By Matthew E. Milliken
Jan. 3, 2017
In game 3 on Wednesday, I faced SF, a player whom I’d never met before. She went first and ended up leading, 122-107, largely thanks to her seventh move, LEZ/LID/ED 35.
I struggled with unbalanced racks early in the game — DFHIRSU, BINNSUY and AEINOSU, to give a few examples. In turn 10, my hole got deeper as SF led off with QUASI/SPA/ION 39, which left me trailing, 200-148. Facing a rack of ABEEOSU, I tossed back everything but the S and drew AELY??.
In turn 11, I scored 30 points with YEZ and drew RS, leaving me with ALRSS??. SF responded with WET/YE/ET 26, putting her up 238-178.
I needed points, and I needed points fast. But where, and how?
After puzzling things through, I found my move: LARgeSS/ANES, a 68-point bingo which put me on top, 246-238. (Both words are valid: largesse can also be spelled with an E at the end.)
SF struck back on her very next move with LOW/LO/AW, a 29-point play that used the triple-word-score at center column–bottom row. Using a rack of ACDINOT, I found a solid response: TACO/AY/COR/OBI, a 32-pointer as the C went both ways on a double-word score. That put me back on top, 278-267, after 13 complete turns.
The back-and-forth continued the rest of the way, leaving the outcome in doubt literally until the last second.
In turn 16, I played VIXEN 26, leaving me with just three tiles on my rack: EGR.
The score was 349-326 in my favor at that point, and each of us was struggling to find high-point plays that wouldn’t allow our opponent to use a valuable bonus spot.
As SF evaluated her moves, I went over my tile tracking. Something seemed off, but I wasn’t sure what, so I kept on counting and recounting.
Eventually, I decided that there must be a tile left in the bag, even though I thought I’d checked it carefully already. As if in a dream, I picked up the bag with my left hand, turned it upside-down and shook it. A single tile fell out.
I stopped the clock and asked SF whose tile that should be. She had a full rack of seven letters, so it was obviously mine. I restarted the clock and took stock of the new situation.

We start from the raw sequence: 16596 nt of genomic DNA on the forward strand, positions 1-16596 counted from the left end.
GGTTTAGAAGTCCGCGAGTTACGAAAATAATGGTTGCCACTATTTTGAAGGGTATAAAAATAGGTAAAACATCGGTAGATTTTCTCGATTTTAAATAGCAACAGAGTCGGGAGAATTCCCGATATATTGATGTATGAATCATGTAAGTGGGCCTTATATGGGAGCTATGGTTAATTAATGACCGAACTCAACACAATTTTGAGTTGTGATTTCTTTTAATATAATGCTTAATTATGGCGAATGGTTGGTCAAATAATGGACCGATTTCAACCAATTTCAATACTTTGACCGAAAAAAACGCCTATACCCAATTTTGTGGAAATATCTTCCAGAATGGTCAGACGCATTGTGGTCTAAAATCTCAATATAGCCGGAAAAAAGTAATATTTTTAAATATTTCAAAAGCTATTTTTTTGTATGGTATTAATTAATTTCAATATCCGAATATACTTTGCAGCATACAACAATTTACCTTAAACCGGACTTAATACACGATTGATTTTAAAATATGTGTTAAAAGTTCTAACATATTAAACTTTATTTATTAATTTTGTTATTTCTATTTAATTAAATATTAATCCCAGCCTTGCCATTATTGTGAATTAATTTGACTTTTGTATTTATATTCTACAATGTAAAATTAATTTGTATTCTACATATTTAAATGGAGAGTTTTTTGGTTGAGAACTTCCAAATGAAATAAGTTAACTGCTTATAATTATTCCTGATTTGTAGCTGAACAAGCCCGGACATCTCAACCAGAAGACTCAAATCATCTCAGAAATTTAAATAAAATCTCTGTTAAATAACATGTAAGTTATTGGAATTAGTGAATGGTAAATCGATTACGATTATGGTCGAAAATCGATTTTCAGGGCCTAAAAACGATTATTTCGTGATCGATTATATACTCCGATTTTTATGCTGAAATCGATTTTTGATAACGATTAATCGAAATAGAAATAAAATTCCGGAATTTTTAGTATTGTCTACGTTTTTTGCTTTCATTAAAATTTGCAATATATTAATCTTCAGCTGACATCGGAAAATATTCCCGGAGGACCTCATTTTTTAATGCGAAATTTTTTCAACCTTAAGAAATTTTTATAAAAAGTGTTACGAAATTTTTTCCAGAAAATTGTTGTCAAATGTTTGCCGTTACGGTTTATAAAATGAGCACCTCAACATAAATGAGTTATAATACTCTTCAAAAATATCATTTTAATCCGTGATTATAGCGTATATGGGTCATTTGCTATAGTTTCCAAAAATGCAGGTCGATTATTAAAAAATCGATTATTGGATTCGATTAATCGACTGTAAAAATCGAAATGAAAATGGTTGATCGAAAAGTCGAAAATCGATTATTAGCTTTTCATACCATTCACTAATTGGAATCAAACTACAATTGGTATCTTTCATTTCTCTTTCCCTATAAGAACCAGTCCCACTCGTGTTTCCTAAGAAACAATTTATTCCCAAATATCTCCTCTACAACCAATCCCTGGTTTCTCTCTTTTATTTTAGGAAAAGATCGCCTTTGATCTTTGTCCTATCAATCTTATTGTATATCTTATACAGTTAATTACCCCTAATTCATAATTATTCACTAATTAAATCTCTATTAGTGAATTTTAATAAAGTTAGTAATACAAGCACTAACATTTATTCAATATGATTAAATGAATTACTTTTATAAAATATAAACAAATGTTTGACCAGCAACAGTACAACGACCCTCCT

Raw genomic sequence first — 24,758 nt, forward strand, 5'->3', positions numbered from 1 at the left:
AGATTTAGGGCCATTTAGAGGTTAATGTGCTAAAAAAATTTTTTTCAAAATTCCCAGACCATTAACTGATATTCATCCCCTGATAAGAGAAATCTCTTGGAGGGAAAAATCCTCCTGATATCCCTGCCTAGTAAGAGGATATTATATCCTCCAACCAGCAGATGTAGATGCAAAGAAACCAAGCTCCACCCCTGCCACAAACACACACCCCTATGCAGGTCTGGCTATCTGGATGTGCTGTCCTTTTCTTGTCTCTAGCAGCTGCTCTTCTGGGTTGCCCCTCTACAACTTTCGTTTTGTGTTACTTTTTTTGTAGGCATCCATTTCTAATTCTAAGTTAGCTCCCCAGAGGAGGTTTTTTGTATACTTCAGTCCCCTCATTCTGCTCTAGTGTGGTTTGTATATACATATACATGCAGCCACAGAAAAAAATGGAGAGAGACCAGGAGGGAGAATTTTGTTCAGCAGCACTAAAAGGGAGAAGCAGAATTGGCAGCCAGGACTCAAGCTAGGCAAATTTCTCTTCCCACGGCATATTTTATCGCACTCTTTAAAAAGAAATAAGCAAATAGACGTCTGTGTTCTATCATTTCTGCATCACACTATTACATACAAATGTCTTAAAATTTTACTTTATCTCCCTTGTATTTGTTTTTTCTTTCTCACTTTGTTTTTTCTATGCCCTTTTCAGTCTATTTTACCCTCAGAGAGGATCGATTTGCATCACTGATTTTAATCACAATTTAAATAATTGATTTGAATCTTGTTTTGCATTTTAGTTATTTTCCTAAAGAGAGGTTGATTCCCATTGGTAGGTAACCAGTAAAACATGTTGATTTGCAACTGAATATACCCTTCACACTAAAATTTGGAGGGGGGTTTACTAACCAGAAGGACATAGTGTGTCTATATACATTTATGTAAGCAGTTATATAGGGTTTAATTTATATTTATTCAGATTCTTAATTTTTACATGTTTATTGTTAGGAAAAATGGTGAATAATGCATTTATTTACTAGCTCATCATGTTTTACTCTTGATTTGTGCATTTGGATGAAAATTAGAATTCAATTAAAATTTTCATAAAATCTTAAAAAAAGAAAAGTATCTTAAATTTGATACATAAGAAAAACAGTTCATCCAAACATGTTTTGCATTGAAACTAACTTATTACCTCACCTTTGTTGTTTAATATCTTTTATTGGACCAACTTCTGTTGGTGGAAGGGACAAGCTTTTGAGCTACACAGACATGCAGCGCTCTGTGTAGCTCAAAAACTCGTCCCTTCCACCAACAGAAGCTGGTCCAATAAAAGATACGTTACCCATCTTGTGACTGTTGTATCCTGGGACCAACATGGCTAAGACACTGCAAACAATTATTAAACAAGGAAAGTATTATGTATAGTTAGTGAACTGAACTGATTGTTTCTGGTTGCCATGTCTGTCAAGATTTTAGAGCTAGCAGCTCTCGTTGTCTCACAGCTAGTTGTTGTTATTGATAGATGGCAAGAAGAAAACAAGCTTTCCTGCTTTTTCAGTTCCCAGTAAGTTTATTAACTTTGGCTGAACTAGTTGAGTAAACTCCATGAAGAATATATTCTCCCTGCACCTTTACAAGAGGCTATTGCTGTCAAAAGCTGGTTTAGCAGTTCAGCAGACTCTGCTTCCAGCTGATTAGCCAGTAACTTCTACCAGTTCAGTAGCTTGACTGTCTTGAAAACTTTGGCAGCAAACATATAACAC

I’d had had a solid out play for EGR, but I had no idea what I’d do with EGIR. And I had less than a minute remaining on the clock…
SF played ERA/EX/RE/AN for 28 points, going back ahead, 354-349. As my last precious seconds ticked away, I searched in vain for an out play. At last, I played REG/REX/ERE/GAN 28 and hit the timer button with 0:04 showing on my clock. The play leapfrogged me back ahead, 377-354 score.
SF considered challenging GAN but decided not to. (It was a desperate guess on my part, but it turns out to be a valid word — gan is the past tense of the archaic verb gin, which means to begin.) Instead, facing a 23-point deficit and holding four tiles to my one, she played an S to make VOTES/TAUNTS 18, which cut my lead to 377-372.
There weren’t a lot of places on the board where I could use my last letter — but one was all I needed, and I’d spotted it while SF plotted her move. I played gI for 1 point, declared the score, hit the clock and announced that I was out of tiles as quickly as I could. The timer showed that just one second separated me from a 10-point overtime penalty — the difference, in other words, between victory and relief.
The final score, much to my relief, was a nerve-wracking 384-372 W that boosted my record to 3-0.
My fourth game was against Dan, the tournament director, and I’ll be frank: I was spoiling for payback after he’d escaped our Tuesday match with an 11-point win.
On turn 3 of Wednesday’s contest, with a rack of AEELRVW, I played REVEAL/MAR down the center column for a 44-point double-triple. Dan’s answer, HE/EH/AE, garnered 25 points and left me with a 77-54 edge.
I struck my big blow in turn 8 with the game’s only bingo, SINgERS/BAN 71, giving me a 227-124 cushion.
Dan played two words that I considered challenging: BORK 11, which I knew was real but did not know was a valid Scrabble word (it is), and AUDIAL 8, which I wasn’t sure about but is also real (it pretty much means what you think it would). In both cases, I had good follow-up plays (JOIN/BI/ON 32, which built on BORK, and FUD/NU/AD 22, which did not), so my decision not to challenge either time certainly paid off.
I had two big plays near the end of the game. After Dan opened up the top row in turn 13 with CLAD 10, I played ZINC on the triple-word-score space in the left corner for 45 points. And one turn before the game ended, I played QI with the Q on a triple-letter-score spot for 31 points. In the end, I was victorious, 449-271, collecting my fourth win in four matches.